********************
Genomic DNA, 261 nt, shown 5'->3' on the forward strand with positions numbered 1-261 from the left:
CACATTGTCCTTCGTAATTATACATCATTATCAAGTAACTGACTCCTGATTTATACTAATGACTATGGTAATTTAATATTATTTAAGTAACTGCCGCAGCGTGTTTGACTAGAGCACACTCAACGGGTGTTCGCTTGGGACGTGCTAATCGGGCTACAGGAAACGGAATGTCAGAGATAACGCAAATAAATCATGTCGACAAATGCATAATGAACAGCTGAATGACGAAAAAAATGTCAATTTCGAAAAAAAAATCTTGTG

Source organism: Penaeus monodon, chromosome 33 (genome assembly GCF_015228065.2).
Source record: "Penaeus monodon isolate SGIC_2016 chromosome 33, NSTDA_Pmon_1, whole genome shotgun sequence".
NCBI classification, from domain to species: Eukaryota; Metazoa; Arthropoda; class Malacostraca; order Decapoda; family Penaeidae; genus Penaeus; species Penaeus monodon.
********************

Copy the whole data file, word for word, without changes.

Genomic DNA, 261 nt, shown 5'->3' on the forward strand with positions numbered 1-261 from the left:
CACATTGTCCTTCGTAATTATACATCATTATCAAGTAACTGACTCCTGATTTATACTAATGACTATGGTAATTTAATATTATTTAAGTAACTGCCGCAGCGTGTTTGACTAGAGCACACTCAACGGGTGTTCGCTTGGGACGTGCTAATCGGGCTACAGGAAACGGAATGTCAGAGATAACGCAAATAAATCATGTCGACAAATGCATAATGAACAGCTGAATGACGAAAAAAATGTCAATTTCGAAAAAAAAATCTTGTG

Source organism: Penaeus monodon, chromosome 33 (genome assembly GCF_015228065.2).
Source record: "Penaeus monodon isolate SGIC_2016 chromosome 33, NSTDA_Pmon_1, whole genome shotgun sequence".
NCBI classification, from domain to species: Eukaryota; Metazoa; Arthropoda; class Malacostraca; order Decapoda; family Penaeidae; genus Penaeus; species Penaeus monodon.